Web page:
The first dog was done from a clip art; and we can and do use this dog caricature in a lot of ways.  Simple art work is where a new digitizer begins, and we all have to start somewhere!  But, they might have done a few things to make it more interesting such as slanting the ears and tail to mimic the actual growth of hair.  They might have added some shading creating some depth to the dog.  If you look at the mouth, it is in the same ‘plane’ as the collar, making it flat and lacking in dimension.

The second dog, done by a very experienced digitizer shows the mouth separate from the neck, the eyes have life, and muscles and other details right down to the nails are accurate.  I personally sewed out the second dachshund and each of the layers on the front chest have been placed incrementally so that the white peeks through each upper layer creating depth and personality for the dog.  I actually ran my hand down the dog and it felt like a soft, smooth coat.

Getting to the point of creating something similar to the second picture takes a lot of work and knowledge of digitizing, anatomy and life colors. 

 Do give digitizing a try and just have fun with it.

Comments (5) -

normahornung 1/4/2009 12:36:14 PM

Thanks a lot for this. I study the possibilities in digitizing at the moment and I have come to the same conclusion as you. I got 'Digitizing Made Easy' written by John Deer, a very experienced digitizer and I now know so much more. I recommend the book strongly.

Love from Denmark. Norma Hornung


The more I ME,  the more respect I have for digitizers! Yes, I was one of those newbies that thought I HAD to learn to digitize. But the more I learned, I realized that there were more than enough patterns already available. Patience is not one of my best virtues at the moment, so I figured . . .  why reinvent the wheel! Go with what the pros have provided & change colors if I need to. My projects get  finished & looks awesome!

In short, digitizing is NOT for me at this point. But thanks for pointing out the differences!

Love your work on the lingerie. I haven't worked with Madiera thread yet. My shop carries primarily Robison-Anton. It is frustrating to me to have to spend the time to convert patterns from Madiera or Sulky to RA before I get started. I can't seem to find a good conversion chart for all the thread manufacturers.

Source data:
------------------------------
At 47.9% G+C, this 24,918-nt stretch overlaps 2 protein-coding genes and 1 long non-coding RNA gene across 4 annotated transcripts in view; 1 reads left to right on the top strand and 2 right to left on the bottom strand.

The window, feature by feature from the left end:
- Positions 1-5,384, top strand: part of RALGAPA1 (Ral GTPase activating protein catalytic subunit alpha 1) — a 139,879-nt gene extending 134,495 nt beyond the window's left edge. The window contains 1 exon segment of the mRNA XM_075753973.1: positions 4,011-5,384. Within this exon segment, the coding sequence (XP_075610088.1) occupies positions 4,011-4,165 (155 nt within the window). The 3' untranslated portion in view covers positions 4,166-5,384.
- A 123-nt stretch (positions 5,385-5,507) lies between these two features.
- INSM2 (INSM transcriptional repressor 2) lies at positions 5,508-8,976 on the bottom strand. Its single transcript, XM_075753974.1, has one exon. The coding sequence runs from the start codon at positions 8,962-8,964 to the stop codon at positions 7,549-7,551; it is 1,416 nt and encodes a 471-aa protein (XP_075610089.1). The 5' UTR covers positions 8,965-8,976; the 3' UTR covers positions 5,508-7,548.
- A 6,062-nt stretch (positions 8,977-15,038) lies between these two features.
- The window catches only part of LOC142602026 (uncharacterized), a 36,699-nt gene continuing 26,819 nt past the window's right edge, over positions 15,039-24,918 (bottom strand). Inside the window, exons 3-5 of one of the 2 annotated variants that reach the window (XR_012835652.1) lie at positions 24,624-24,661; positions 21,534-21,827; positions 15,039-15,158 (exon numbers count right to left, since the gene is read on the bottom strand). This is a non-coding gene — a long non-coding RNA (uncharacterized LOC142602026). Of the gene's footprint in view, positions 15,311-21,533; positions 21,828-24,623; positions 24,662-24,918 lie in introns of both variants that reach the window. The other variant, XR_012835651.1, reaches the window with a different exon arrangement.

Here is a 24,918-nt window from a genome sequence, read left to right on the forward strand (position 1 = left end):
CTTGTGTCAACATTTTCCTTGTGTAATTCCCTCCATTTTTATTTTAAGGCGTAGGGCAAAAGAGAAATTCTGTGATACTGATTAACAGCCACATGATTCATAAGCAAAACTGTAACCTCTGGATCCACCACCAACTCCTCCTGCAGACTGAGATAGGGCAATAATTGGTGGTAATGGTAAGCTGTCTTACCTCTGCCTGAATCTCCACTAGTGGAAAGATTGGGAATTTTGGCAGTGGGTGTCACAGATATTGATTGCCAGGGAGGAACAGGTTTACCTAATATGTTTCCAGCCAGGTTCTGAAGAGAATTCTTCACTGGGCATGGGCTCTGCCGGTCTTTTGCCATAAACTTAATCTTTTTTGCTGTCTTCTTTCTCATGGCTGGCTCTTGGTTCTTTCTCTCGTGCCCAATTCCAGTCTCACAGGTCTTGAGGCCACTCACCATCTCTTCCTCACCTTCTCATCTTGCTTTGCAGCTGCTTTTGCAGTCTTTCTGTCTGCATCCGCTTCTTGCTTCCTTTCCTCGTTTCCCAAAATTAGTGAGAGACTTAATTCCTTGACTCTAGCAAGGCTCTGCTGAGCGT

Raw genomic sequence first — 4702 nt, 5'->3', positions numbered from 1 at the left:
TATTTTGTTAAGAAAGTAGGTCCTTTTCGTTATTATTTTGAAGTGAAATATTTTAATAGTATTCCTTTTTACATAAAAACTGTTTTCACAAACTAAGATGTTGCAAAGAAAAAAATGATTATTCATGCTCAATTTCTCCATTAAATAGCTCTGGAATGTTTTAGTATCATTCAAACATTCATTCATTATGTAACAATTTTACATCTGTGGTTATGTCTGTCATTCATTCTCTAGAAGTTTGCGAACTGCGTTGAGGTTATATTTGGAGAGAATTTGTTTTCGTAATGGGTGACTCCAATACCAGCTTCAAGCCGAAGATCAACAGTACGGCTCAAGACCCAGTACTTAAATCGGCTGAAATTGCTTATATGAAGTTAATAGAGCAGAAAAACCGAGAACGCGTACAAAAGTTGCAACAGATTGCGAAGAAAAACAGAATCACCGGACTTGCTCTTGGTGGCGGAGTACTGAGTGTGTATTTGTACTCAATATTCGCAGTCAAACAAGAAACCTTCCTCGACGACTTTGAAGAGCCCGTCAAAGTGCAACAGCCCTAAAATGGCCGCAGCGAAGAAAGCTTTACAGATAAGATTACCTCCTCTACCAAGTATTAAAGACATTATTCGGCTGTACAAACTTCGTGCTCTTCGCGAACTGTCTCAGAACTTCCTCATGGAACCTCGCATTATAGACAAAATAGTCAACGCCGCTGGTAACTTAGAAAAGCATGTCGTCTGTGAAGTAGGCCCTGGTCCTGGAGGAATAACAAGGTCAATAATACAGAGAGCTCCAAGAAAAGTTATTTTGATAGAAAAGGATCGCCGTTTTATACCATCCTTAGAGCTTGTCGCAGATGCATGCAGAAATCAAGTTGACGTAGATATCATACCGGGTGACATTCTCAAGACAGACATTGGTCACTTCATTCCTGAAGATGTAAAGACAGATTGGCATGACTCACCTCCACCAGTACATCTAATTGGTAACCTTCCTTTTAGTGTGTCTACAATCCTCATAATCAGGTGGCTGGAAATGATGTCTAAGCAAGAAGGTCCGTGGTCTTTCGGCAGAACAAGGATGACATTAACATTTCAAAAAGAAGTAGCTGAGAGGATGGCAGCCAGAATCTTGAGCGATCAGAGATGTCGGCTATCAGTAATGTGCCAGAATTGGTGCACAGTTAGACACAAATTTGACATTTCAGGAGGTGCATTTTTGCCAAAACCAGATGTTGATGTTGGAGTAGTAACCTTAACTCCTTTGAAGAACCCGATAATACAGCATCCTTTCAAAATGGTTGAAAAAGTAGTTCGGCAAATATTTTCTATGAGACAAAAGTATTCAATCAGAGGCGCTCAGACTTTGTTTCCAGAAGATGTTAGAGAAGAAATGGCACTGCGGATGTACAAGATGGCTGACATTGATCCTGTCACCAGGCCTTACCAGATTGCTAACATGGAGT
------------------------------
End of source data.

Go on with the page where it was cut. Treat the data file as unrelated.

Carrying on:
Keep the blogs coming! I may not always respond, but I'm always reading.


Thanks for your comments!!!  I felt like I was being a little unpleasant about digitizng and was hesitant to add this to my blog.  

The truth is that good digitizing is part art, anatomy and genius.   I too have acquired a strong respect for a talented digitizer.  Somethings are better left to the gifted.  I would love to see a method where we could better see how the digitizing looks before purchasing designs.  

Flora and fauna are challenging to digitize, and fall very flat if not done well.  Imagine the dachshund if he were digitized in straight lines. . . .


patriciagstalder 1/4/2009 4:59:42 PM

I think emblishing tricot is such a great idea.  I have never heard of the fusible tricot.  Now, I will look for it.  I know nothing about digitizing but it does sound rather complicated and quite expensive.  I have an 7 year old Baby Lock machine and I love it.  I'm not sure there is even any software out there for that old a machine and if there is I'm not sure I can afford it.  I'll stick to the wonderful designs out there for "flat" designs!  :  ) Thanks for all the information, though.  I'm going to feel very snazzy with my embroidered undies.  lol

I do have a source here in San Diego where I could get the fusible tricot.  If any one might be interested, let me know.